Collecting and re-investing income from dividend shares is a great way to begin compounding returns from my investments. And the process works even better when the underlying company has a record of raising the value of its shareholder dividends each year. And that’s why I’d be keen to add water company Severn Trent (LSE: SVT) to my long-term portfolio.
Why Severn Trent is a dividend share I’d buy
In the trading year to March 2015, the total shareholder dividend was worth just under 85p per share. And for 2022, City analysts have pencilled in a total shareholder payment of almost 103p. I admit growth like that isn’t earth-shattering. But it’s steady. In fact, Severn Trent hasn’t missed a dividend raise in its five-year record.
And it isn’t forecast to break that impressive run of dividend-raising this year either. Even though the pandemic has wreaked havoc on many other businesses. Indeed, taking the five-year dividend record and including the forecasts for two years ahead, the compound annual growth rate of the dividend runs at about 3.3%.
But Severn Trent hasn’t been immune to the effects of the pandemic. Today’s half-year results report covering the period to 30 September reveals that turnover slipped back by 2.5% year-on-year, “largely driven by Covid-19 related decrease in metered revenue.”
And underlying earnings plunged by just over 25% in the period. However, it’s clear the directors view the setback as temporary because they pushed up the interim dividend by 1.5%, thus continuing the upward trend.
Indeed, the headline for today’s announcement reads: “Resilient financials, strong operational performance, continued investment and performance culture delivers strong operational performance.”
The report goes on to list some of the firm’s achievements and performance indicators. But the item that caught my eye is that capital investment is set to exceed £500m for the year “including accelerated activity on strategic renewable projects.”
Juggling shareholder and debtholder payments
There’s no denying that operating a regulated water supply and wastewater removal business is a capital-intensive operation. One of the constants of the enterprise is the need for regular, chunky investments of capital. And the company uses the money to maintain, upgrade and expand its water supply infrastructure and customer services. And there’s no dodging the outlay. Often, such investments must be undertaken to comply with regulatory requirements.
One of the consequences is that Severn Trent carries a big debt-load. And I can get a quick feel for that by comparing the firm’s market capitalisation of £5.87bn with its enterprise value of £12.25bn. The difference between the two figures is essentially net debt.
Of course, high debts are a ‘thing’ in most utility-style companies. But it does mean the directors need to juggle the cash flow to satisfy both debt providers’ interest payments and shareholder dividend payments. And if the debt becomes too large, shareholders may see their dividend payments reduced.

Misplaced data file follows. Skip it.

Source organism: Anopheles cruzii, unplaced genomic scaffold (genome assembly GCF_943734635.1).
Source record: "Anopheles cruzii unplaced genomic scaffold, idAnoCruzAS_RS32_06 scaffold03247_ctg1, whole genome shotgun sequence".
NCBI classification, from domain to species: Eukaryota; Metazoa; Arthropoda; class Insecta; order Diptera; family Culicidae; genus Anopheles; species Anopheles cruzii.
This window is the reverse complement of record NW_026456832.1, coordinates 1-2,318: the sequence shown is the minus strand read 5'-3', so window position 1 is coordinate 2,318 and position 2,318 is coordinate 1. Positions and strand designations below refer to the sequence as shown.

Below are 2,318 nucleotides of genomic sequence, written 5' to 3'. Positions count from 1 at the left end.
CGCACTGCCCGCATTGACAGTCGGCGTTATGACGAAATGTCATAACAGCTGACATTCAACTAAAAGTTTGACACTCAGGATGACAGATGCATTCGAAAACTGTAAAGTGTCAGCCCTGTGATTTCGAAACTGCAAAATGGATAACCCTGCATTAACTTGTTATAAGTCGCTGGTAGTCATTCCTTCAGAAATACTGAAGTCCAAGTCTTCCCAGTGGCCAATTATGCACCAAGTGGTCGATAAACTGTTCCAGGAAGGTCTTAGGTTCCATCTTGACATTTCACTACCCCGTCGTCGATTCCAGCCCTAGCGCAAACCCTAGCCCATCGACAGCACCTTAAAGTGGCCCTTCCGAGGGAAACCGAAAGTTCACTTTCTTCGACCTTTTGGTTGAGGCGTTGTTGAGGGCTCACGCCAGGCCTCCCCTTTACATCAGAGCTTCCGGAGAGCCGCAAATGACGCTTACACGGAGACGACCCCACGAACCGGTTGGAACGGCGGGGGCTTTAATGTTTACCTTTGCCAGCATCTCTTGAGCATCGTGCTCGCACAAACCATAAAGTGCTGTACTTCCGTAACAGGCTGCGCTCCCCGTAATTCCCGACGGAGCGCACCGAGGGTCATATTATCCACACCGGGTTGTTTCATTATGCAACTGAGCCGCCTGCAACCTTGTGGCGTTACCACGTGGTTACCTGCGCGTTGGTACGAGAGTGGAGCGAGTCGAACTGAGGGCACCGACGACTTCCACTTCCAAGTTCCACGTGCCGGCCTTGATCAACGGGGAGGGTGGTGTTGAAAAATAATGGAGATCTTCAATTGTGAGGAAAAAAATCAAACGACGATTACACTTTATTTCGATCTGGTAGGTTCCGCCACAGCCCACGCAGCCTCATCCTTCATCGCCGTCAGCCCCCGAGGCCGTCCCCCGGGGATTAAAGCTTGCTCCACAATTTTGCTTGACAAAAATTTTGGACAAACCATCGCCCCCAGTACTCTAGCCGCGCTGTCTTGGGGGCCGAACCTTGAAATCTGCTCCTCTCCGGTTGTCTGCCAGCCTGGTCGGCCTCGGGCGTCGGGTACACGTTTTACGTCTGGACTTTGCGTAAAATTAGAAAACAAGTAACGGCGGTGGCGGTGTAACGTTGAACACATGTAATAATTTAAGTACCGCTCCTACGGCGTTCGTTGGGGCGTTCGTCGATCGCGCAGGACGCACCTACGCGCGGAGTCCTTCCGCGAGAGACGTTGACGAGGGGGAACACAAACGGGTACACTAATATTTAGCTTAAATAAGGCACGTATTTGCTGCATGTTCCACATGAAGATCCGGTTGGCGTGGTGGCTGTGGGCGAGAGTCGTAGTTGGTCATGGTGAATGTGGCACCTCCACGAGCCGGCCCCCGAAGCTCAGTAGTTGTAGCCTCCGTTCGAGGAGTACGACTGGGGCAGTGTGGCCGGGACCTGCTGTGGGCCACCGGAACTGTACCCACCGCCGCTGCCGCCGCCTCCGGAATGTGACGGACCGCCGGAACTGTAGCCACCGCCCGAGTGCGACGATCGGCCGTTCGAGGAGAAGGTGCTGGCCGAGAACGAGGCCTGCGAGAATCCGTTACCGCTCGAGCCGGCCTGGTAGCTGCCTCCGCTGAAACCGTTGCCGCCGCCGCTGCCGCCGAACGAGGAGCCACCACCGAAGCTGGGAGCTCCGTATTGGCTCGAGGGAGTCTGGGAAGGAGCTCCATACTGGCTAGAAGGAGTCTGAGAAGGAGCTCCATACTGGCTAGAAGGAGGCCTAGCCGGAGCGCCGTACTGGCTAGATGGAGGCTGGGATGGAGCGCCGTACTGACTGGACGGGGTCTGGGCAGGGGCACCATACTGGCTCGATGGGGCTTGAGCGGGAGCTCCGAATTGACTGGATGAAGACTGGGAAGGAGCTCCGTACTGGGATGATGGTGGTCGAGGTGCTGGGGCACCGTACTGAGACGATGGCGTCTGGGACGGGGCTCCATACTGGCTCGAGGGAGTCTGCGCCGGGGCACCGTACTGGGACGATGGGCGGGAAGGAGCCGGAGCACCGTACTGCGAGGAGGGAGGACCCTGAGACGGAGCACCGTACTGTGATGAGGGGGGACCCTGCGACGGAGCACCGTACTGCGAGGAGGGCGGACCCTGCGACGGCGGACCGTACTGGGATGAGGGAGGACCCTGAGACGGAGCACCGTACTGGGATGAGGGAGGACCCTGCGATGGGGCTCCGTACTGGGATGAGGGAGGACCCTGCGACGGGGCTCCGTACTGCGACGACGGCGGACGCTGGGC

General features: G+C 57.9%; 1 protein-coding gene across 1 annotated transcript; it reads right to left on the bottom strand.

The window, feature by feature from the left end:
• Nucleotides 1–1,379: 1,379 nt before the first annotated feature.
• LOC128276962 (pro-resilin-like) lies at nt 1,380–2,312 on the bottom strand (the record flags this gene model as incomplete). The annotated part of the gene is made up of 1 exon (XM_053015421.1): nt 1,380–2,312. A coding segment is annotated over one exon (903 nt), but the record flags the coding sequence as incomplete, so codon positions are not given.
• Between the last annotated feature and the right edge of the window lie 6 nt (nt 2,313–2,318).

However, there’s no sign of that happening on the horizon. And I’m confident the company can keep paying, and modestly growing, its shareholder dividends in the years ahead. So, for me, Severn Trent is a good, defensive candidate for a long-term hold in my portfolio.
I'm also keen on these stocks as long-term investments.
Markets around the world are reeling from the coronavirus pandemic…
And with so many great companies trading at what look to be ‘discount-bin’ prices, now could be the time for savvy investors to snap up some potential bargains.
But whether you’re a newbie investor or a seasoned pro, deciding which stocks to add to your shopping list can be daunting prospect during such unprecedented times.
Fortunately, The Motley Fool is here to help: our UK Chief Investment Officer and his analyst team have short-listed five companies that they believe STILL boast significant long-term growth prospects despite the global lock-down…
You see, here at The Motley Fool we don’t believe “over-trading” is the right path to financial freedom in retirement; instead, we advocate buying and holding (for AT LEAST three to five years) 15 or more quality companies, with shareholder-focused management teams at the helm.
That’s why we’re sharing the names of all five of these companies in a special investing report that you can download today for FREE. If you’re 50 or over, we believe these stocks could be a great fit for any well-diversified portfolio, and that you can consider building a position in all five right away.
Kevin Godbold has no position in any share mentioned. The Motley Fool UK has no position in any of the shares mentioned. Views expressed on the companies mentioned in this article are those of the writer and therefore may differ from the official recommendations we make in our subscription services such as Share Advisor, Hidden Winners and Pro. Here at The Motley Fool we believe that considering a diverse range of insights makes us better investors.